Unlocking Intelligence

IoT Software and Analytics Are Unlocking the Value of Big Data, Driving Consolidation and Competition for Leading Platforms

As digitalization has taken hold across different industries, there has been an assumption that great knowledge would come from new data being collected. But data collection and reporting in and of itself was only mildly helpful. There was still a lot of noise and not a lot of value.

Today, that challenge is beginning to fade as sophisticated software and systems connect disparate devices and collect, verify and cleanse data from these devices, facilitating analysis and application of the information into actionable intelligence. The so-called Internet of Things (IoT) revolution is quickly catching up to its hype, dramatically transforming businesses across many sectors. Whether it’s a manufacturing company looking to optimize operations or a building management company looking to reduce energy usage, the value of this technology has become imperative. That demand is fueling tremendous acquisition interest from a diverse range of buyers, pushing competition higher and accelerating consolidation in the space.


The proliferation of the IoT has enabled more connected devices. By 2020, it is expected that there will be up to 50 billion connected units. This tremendous growth in adoption has been fueled by several factors. First, the price of sensors and controls enabling these connected devices has been falling, making them more cost-effective to implement in more places. Additionally, whether coming from shareholders, regulators or other market forces, there is increasing pressure on businesses to drive higher productivity and greater efficiency in their operations – to look for ways to reduce resources while delivering just as much, if not more, of its product or service.

With enhanced connectivity across sensors and controls, businesses receive more transparency and actionable data to more intelligently manage resources. The predictive analytics of IoT-enabled software provides actionable intelligence, facilitates machine learning and makes businesses better consumers of resources. Additionally, there are now many cloud-based software as a service (SaaS) platforms that go a step beyond previous offerings by providing more predictive analytics and automated control, rather than simply data analysis, dashboards and reporting. These platforms represent scalable solutions upon which new analytics can be added over time.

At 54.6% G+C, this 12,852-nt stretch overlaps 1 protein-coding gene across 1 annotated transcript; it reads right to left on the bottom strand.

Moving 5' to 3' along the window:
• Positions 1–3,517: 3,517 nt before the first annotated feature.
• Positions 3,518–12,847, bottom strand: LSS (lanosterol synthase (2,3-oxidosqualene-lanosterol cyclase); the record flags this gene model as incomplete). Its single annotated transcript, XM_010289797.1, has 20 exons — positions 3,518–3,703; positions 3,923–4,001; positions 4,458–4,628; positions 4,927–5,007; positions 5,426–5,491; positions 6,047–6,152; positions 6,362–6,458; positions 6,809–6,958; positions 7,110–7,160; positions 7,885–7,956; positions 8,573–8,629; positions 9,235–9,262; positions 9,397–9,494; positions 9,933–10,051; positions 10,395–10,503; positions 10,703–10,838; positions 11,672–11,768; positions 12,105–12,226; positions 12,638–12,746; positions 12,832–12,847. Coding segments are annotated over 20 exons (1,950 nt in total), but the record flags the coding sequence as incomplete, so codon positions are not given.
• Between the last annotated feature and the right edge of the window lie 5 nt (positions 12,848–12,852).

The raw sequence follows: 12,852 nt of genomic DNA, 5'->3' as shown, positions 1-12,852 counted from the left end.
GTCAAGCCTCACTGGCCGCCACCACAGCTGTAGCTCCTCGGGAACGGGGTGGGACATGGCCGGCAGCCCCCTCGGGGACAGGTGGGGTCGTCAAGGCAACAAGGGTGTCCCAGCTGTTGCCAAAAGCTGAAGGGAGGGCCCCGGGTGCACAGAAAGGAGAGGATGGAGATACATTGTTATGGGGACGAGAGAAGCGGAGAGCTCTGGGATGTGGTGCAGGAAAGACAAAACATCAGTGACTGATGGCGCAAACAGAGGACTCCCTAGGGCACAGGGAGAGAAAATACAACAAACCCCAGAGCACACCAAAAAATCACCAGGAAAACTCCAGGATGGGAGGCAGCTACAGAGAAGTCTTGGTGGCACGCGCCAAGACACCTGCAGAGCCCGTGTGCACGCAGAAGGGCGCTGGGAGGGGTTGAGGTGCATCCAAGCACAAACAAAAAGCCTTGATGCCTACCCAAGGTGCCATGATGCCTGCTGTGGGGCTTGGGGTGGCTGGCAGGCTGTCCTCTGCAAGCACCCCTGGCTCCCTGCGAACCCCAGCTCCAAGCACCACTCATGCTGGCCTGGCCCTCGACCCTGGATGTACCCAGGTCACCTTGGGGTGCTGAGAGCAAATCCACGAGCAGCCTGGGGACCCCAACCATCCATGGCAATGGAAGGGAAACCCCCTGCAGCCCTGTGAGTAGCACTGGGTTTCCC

loT Pyramid of Value


Consolidation is accelerating as these IoT-enabled companies continue to grow. Baird is seeing strong interest from a wide variety of buyer groups. Traditional software players are often looking for strategic opportunities to add to their platforms; however, less traditional buyers, including global industrial companies, cable and telecom providers, energy products and services providers, building and facility managers and services providers, and even energy / power suppliers, have also been active in the space.

A good example of these less traditional buyers was the recent acquisition of EFT Control Systems, a predictive analytics SaaS company, by Koch Industries. Koch plans to support the development and commercialization of innovative technology firms such as EFT, with an emphasis on industrial end markets.

The breadth of interest from these different buyer pools is fueling competition, which is in turn driving increased valuations. In particular, non-traditional software buyers are now frequently paying full software valuations in excess of 5x revenue. Acquiring companies are stepping outside of their traditional valuation metrics to buy high-growth, high-margin businesses for much higher software-type valuations based on revenue multiples rather than the more traditional earnings-based valuation of their core businesses.

Another area where buyers have demonstrated more flexibility is in pursuing companies that may have previously been too small for them to consider acquiring. Very large buyers are actively paying attention to and buying much smaller companies than they have historically. For example, last year, Duke Energy, one of the largest utilities in the U.S., bought a relatively small software company in Phoenix Energy Technologies. These buyers are focusing on the best companies at earlier stages because they want first-mover advantage and the opportunity to realize even faster growth with the technology on their platform sooner rather than later.

Finally, Baird is seeing buyers act pre-emptively as a result of the high competition. These buyers identify a field they want to “own” and are going after targets on a pre-emptive basis rather than waiting for the call regarding a sale process.


M&A activity around IoT platforms is robust today and will continue to be so for the foreseeable future. The number of companies in this space continues to grow, as does the application of the technologies. Whether it’s the Energy, Industrial, Services or Consumer sector, the list of end markets leveraging these systems is growing. And as technology continues to innovate and develop, there will be more companies coming into existence, with newer and more cutting-edge solutions in high demand. These drivers will continue to fuel consolidation in the space.

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